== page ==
Mariko Kuo (formerly known as Silk & Suits) is Legal Counsel at Deloitte LLP come day, and fashion blogger by night. From embracing ‘Power Dressing’, to setting firm boundaries to retain a balanced personal life, Mariko sees blogging as a creative outlet from her corporate career and explains how it has opened many doors to new experiences…
How did you get into law? Could you give us a quick snapshot of your career to date?
After studying politics for my undergrad and masters, I decided that rather than working on making the law, I wanted to work on applying the law. I trained to become a solicitor at a silver circle firm and qualified as a corporate lawyer. I moved to a US firm for a couple of years where I specialised in private equity transactions but recently moved to a big four accountancy firm as counsel where I work on the firm’s acquisitions and innovation investments.
How did the blogging come about? Has your creative side positively impacted your career or do you these two remain separate?
The blog came about when I started my training contract. After years of studying and working hard to secure a training contract, I found myself quite deflated when I actually started working in a law firm. Although the work was challenging, I felt like I wasn’t stimulating my creative side enough. This is when I decided to start blogging about my life in London and talking about what I love the most – fashion and travel. The blog has definitely turned into a creative outlet and I find that this has had a positive impact on my legal career as well.
You have a very intense career day-to-day… On top of that you manage to blog and keep your Instagram looking fresh (which is almost a second full-time job!) – how do you manage your time and are there any personal sacrifices that you have to make?
I absolutely love blogging so I don’t approach it as a second job, but more as a lifestyle choice. During the working week, blogging definitely takes a back seat as it is very important for me to be on top of my day job. Blogging and social media activities are therefore limited to evenings, weekends and any other spare time I have. It’s definitely all consuming, but I’ve never thought of this as a chore or something that takes over my entire life.
“With social media now being such a massive element of blogging, it’s very easy to get lost in this virtual world for hours on end.”
That being said, with social media now being such a massive element of blogging, it’s very easy to get lost in this virtual world for hours on end. It’s certainly a balancing act; I value having a personal life and stick to some firm boundaries such as limiting all blogging related activities to 2 hours a day and no phone or Instagram activities at the dinner table.
“If I’m going to be in high-pressure meetings, I tend to wear things which have more colour – red if I know the negotiation will be tough, prints and pastels if the meeting should take a friendly and co-operative tone”.
If there are sacrifices, what makes it all worthwhile?
Blogging is my passion so sacrificing some of my personal time for this is definitely worthwhile for me. I absolutely love how blogging has opened so many doors to new experiences and projects with incredible brands (like The Fold!) and friendships with other likeminded modern women.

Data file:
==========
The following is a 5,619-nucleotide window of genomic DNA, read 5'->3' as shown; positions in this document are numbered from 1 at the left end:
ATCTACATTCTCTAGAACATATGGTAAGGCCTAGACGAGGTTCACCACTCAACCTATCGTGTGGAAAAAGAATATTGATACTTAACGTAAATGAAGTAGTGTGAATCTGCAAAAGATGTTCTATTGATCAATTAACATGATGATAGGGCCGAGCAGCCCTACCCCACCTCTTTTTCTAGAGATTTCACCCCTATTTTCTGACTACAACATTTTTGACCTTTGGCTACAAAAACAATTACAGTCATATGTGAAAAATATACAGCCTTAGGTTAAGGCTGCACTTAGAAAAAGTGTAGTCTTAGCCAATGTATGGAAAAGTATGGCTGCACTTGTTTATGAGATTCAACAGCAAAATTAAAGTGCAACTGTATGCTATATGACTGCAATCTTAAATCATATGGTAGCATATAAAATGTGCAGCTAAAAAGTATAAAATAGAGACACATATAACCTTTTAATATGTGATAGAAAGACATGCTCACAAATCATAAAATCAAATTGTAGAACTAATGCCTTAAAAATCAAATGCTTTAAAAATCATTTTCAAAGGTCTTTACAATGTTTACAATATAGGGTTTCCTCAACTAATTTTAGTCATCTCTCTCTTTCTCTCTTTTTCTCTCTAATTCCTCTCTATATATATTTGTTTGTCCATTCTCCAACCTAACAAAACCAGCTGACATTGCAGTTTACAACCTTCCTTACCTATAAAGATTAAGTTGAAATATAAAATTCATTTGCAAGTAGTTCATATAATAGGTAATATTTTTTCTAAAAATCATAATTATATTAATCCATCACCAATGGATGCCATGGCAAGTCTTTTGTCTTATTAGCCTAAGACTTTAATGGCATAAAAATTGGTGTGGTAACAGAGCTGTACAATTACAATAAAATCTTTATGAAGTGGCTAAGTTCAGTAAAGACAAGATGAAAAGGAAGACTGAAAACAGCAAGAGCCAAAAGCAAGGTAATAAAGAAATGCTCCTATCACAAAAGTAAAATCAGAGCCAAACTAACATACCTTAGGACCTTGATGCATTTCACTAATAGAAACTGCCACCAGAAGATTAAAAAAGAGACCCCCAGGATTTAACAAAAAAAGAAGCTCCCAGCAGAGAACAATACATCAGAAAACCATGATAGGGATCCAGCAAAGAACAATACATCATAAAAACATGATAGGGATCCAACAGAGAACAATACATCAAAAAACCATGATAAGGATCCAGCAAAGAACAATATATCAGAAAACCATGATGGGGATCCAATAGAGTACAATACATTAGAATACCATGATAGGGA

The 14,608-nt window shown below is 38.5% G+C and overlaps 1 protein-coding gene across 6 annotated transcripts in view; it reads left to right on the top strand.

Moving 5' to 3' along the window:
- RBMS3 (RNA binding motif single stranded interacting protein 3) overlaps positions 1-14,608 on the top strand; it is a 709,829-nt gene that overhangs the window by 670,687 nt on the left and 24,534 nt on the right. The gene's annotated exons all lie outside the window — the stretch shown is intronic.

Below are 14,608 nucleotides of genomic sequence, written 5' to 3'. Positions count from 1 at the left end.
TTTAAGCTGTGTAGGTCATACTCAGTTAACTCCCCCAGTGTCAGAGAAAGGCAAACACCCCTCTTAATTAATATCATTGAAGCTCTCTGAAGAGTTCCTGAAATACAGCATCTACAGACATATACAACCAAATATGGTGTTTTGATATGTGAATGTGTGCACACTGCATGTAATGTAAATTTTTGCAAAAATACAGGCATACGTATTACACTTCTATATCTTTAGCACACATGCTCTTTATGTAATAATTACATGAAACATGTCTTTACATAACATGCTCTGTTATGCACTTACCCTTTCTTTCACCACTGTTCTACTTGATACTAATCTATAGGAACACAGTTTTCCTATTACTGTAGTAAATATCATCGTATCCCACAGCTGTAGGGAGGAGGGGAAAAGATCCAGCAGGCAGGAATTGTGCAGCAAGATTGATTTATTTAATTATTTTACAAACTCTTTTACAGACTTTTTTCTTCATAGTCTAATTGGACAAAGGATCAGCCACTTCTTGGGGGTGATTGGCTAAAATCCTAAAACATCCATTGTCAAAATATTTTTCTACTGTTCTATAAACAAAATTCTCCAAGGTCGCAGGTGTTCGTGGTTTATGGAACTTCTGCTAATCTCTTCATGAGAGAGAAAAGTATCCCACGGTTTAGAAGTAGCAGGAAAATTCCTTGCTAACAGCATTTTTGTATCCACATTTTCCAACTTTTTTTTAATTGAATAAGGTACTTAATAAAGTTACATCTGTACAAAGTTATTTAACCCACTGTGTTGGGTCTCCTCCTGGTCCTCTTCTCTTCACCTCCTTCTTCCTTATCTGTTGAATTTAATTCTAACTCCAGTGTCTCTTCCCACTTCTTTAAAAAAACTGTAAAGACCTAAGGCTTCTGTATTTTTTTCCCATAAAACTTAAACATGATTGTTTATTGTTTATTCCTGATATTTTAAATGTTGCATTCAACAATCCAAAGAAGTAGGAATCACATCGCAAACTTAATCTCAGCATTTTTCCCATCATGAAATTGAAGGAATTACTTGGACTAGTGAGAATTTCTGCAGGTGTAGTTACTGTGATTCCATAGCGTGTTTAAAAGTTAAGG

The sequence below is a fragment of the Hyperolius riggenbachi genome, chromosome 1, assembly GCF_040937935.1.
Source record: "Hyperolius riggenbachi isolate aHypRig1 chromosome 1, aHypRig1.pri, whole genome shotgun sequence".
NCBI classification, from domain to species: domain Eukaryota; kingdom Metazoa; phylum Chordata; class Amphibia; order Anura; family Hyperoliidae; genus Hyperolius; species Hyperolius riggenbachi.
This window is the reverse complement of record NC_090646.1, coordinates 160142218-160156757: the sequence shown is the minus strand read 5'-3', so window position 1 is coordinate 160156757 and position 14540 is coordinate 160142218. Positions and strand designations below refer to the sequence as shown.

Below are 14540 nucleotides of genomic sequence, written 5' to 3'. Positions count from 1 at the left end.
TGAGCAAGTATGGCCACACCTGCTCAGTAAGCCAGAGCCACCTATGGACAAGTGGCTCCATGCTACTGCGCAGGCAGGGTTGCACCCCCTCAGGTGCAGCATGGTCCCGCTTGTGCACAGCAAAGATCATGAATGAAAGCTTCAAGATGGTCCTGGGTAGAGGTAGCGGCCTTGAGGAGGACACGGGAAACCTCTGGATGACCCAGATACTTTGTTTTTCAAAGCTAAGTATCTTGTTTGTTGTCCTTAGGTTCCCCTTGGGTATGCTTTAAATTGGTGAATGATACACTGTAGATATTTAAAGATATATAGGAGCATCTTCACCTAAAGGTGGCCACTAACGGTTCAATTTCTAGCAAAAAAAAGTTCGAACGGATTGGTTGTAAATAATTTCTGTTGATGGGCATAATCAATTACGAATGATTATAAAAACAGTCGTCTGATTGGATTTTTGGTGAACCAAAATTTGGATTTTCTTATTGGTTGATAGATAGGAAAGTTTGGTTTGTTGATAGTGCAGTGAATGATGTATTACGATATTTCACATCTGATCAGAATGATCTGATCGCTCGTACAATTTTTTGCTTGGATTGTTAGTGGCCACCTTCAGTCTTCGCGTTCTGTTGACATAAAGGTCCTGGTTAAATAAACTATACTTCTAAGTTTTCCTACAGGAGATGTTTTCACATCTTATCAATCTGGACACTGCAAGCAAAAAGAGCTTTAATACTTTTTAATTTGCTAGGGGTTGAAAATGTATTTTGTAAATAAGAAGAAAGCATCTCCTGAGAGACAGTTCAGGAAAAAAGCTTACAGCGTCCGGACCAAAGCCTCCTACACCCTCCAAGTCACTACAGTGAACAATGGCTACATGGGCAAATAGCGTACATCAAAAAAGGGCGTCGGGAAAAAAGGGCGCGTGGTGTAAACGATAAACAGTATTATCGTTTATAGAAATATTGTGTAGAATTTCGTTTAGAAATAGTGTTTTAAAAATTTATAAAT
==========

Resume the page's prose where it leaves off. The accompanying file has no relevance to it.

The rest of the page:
How does the way you dress influence the way you are perceived/the way you behave at work?
I’m a firm believer in the power of ‘Power Dressing’. Over my career, I have come to realise that the way I dress does influence the way I am perceived at work and the way I think. When I feel like I am dressed to impress, I feel more confident and I think this is reflected in the way I carry myself.
Being a corporate lawyer in the City means that there are many meetings where I’m the only woman in the room. I used to struggle slightly with this and dressed in a way which I thought would ‘blend in’ with the rest of the group. But as I progressed with my career, I started questioning this approach – why blend in? I now try to dress first and foremost for myself and am not afraid to wear pieces that make me feel confident and stand out from the crowd. The sense of power dressing gives me self-assurance which allows me to voice my opinions and be able to participate at work and in meetings in a constructive way.
“I absolutely love how blogging has opened so many doors to new experiences and projects with incredible brands (like The Fold!) and friendships with other like-minded modern women.”
What are the style considerations for your daily wardrobe?
I decide what to wear in the morning by checking my diary first and then tailoring my wardrobe according to who I will be seeing on that day. If I am going to be in high pressure meetings with senior stakeholders of various businesses, I tend to wear things which have more colour – red if I know the negotiation will be tough, prints and pastels if the meeting should take a friendly and cooperative tone. This is my subtle way of saying that I mean business as I think first impressions do count. If I don’t have any meetings scheduled, my work style revolves around being comfortable, yet sophisticated at the same time.
What one piece or style should every city woman own?
A black pencil dress. I think you can never go wrong with a black dress and it’s the easiest style to transition from day to night.
What are your favourite pieces from the AW16 Fold Collection?
The Claremont Coat is a stand-out winter coat. I particularly love its silhouette which has a flattering neckline and a self-tie belt which accentuates the figure. It’s a very elegant, one-of-a-kind piece!
Words and styling from Mariko Kuo
Photography: Alice Reinhardt
Accessories: Mariko’s Own
Represented by: B Talent
Follow Mariko on Instagram
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Read Mariko’s Day to Night Edit here.